The creative community is comprised not just of professional artists, creators and innovators, but of anyone who creates, experiences or shares work in a way that supports creativity. As we live more of our lives online, even those who do not create art for a living occasionally get a taste of the struggles professional creators face. Indie artists and innovators have long struggled with the problem of overreaching contracts, which as freelancers, they often feel forced to accept “as is.” This week’s flap over Instagram’s proposed change to its terms of service gave Instagram users a taste of what it is like to be a professional creator in numerous ways. Not only did Instagram users express some of the same feelings of exploitation when they feared their work would be used and distributed by Instagram for commercial gain without their permission, but many also felt frustrated that their only option was to stop using a service they enjoy and rely on, rather than opt in or out of the proposed terms on a case-by-case basis. Instagram users spoke out, loudly. And Instagram responded… Or did they?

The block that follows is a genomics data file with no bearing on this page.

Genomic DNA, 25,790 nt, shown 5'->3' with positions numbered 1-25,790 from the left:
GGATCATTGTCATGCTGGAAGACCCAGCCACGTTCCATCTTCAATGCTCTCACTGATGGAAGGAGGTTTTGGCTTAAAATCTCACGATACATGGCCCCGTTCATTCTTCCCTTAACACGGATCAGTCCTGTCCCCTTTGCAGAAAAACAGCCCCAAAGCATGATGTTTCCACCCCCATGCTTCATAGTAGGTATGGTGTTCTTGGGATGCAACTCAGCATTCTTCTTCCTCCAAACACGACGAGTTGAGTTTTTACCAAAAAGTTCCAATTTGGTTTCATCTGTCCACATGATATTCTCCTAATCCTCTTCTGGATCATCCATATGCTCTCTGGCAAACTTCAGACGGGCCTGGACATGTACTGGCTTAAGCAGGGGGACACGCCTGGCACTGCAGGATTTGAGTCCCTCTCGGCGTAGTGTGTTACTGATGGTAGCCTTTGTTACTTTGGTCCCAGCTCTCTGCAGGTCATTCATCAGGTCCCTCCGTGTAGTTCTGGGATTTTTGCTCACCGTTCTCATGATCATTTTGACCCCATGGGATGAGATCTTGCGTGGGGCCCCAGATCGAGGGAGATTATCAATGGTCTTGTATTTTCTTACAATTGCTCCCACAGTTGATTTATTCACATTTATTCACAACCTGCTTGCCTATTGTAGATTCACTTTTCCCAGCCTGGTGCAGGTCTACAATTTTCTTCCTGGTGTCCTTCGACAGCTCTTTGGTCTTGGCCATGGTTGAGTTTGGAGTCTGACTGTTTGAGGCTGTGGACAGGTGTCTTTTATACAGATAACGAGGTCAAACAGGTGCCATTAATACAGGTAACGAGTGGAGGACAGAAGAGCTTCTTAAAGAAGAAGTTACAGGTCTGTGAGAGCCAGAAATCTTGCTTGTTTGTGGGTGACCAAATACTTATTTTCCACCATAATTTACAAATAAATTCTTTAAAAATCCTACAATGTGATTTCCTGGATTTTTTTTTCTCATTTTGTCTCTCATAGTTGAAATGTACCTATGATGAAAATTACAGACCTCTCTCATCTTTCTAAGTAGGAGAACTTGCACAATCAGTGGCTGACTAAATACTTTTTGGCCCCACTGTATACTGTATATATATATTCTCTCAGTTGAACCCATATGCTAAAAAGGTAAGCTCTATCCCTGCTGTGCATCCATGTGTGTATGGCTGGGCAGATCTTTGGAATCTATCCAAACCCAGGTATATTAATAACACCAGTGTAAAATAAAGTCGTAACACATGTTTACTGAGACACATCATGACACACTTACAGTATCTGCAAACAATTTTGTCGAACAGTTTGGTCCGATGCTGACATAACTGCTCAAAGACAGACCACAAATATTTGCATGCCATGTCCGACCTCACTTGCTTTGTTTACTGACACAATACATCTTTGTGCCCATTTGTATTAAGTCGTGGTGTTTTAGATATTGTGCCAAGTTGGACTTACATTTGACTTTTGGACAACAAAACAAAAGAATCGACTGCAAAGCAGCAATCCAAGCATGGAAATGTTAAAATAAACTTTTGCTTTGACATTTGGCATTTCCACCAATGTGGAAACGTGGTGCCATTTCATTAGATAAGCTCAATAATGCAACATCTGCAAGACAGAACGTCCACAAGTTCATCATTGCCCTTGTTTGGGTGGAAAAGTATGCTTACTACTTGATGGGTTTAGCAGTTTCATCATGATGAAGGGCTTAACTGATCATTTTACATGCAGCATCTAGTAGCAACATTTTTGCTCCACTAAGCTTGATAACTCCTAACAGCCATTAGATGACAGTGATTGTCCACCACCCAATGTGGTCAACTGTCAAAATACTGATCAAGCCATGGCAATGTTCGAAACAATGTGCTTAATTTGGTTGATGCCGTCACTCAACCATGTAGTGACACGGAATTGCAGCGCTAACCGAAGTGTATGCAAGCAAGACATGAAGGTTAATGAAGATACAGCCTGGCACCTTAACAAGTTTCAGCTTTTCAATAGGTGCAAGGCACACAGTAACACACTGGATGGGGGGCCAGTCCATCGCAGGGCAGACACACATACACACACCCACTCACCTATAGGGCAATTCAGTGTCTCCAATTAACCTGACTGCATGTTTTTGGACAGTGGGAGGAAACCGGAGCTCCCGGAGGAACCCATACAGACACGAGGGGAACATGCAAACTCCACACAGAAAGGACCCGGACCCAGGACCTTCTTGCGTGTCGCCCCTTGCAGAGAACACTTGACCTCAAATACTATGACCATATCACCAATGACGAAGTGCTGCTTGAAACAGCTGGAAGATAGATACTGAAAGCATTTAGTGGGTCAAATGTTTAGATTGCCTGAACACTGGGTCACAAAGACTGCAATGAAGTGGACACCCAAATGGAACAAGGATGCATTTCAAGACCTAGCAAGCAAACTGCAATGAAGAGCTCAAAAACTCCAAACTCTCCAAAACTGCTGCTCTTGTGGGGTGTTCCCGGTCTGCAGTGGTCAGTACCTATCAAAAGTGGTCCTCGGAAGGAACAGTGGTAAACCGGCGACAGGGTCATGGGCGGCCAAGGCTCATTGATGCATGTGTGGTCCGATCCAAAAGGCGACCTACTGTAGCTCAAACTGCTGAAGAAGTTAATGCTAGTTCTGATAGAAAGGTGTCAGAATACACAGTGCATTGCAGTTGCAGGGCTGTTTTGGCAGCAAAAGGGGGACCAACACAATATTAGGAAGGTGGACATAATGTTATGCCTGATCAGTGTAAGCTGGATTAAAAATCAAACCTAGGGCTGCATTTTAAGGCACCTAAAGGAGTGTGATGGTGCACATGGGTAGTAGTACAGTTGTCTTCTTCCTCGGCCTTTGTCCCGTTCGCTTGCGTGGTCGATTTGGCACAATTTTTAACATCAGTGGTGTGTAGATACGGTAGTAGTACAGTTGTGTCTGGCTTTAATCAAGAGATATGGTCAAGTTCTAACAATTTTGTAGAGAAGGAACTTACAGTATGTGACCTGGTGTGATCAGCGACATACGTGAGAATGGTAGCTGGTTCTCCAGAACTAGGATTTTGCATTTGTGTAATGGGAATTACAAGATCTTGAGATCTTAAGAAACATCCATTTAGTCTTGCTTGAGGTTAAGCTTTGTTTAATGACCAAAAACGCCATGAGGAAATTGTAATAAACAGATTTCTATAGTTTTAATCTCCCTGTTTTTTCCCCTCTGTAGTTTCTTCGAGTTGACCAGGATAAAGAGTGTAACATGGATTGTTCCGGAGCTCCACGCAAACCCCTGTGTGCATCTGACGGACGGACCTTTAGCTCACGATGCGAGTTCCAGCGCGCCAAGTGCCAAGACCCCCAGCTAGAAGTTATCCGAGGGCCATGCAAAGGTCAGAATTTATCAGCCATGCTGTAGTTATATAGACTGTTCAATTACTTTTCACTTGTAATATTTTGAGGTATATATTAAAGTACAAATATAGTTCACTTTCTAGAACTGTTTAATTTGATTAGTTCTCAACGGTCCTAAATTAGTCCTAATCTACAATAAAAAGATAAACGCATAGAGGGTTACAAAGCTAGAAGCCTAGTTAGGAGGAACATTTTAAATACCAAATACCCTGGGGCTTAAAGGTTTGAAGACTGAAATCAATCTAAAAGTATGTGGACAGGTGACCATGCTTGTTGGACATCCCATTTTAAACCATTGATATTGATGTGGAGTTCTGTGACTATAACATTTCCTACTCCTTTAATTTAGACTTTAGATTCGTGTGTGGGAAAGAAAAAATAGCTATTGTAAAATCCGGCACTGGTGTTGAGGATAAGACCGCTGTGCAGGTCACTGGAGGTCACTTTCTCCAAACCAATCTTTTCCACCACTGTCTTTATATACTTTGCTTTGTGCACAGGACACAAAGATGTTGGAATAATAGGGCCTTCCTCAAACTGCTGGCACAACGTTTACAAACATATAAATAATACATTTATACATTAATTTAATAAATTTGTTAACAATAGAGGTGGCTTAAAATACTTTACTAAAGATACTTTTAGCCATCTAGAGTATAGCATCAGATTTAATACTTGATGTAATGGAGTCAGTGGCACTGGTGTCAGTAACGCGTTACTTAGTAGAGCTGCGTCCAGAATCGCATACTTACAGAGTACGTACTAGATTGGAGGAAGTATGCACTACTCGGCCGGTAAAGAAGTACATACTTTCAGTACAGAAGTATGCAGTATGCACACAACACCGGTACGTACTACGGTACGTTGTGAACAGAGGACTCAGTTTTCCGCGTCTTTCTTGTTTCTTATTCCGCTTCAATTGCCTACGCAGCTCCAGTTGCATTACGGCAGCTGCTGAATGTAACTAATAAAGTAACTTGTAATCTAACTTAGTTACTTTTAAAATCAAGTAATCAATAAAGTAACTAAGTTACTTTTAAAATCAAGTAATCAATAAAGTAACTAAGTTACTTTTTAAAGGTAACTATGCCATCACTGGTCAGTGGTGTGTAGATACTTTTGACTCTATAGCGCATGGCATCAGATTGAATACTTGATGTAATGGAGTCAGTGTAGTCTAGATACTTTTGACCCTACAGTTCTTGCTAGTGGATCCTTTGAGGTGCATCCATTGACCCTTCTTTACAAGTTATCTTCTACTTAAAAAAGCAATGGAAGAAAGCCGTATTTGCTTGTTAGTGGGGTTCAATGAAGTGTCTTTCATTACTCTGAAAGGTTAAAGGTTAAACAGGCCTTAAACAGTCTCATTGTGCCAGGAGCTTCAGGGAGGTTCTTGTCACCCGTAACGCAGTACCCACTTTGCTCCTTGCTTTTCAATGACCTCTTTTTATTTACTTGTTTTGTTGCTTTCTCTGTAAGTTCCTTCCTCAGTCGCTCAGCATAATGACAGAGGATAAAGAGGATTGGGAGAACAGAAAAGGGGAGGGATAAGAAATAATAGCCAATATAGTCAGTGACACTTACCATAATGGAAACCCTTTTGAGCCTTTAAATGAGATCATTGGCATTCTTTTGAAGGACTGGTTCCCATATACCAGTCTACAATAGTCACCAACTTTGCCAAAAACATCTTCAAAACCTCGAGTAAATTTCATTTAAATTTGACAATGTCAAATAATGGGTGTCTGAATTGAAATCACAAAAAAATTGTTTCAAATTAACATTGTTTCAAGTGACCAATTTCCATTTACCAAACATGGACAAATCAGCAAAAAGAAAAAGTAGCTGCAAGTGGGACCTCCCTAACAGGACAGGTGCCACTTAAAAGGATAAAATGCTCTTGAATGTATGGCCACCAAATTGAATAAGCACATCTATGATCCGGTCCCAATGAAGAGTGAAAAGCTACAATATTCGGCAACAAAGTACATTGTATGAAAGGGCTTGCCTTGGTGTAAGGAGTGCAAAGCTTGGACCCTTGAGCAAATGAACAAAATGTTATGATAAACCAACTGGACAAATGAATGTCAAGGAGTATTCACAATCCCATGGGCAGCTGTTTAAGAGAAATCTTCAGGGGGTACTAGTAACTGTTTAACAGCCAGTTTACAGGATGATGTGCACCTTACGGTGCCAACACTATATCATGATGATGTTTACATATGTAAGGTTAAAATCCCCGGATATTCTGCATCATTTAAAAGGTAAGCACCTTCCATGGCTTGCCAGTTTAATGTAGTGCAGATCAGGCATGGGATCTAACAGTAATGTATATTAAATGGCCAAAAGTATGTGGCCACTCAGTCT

Overly Broad License
It is reasonable for sites that rely on user-generated content to take a license to content users upload to the site in order to enable the site to function and to improve services to users.
In responding to user complaints this week, Instagram declared: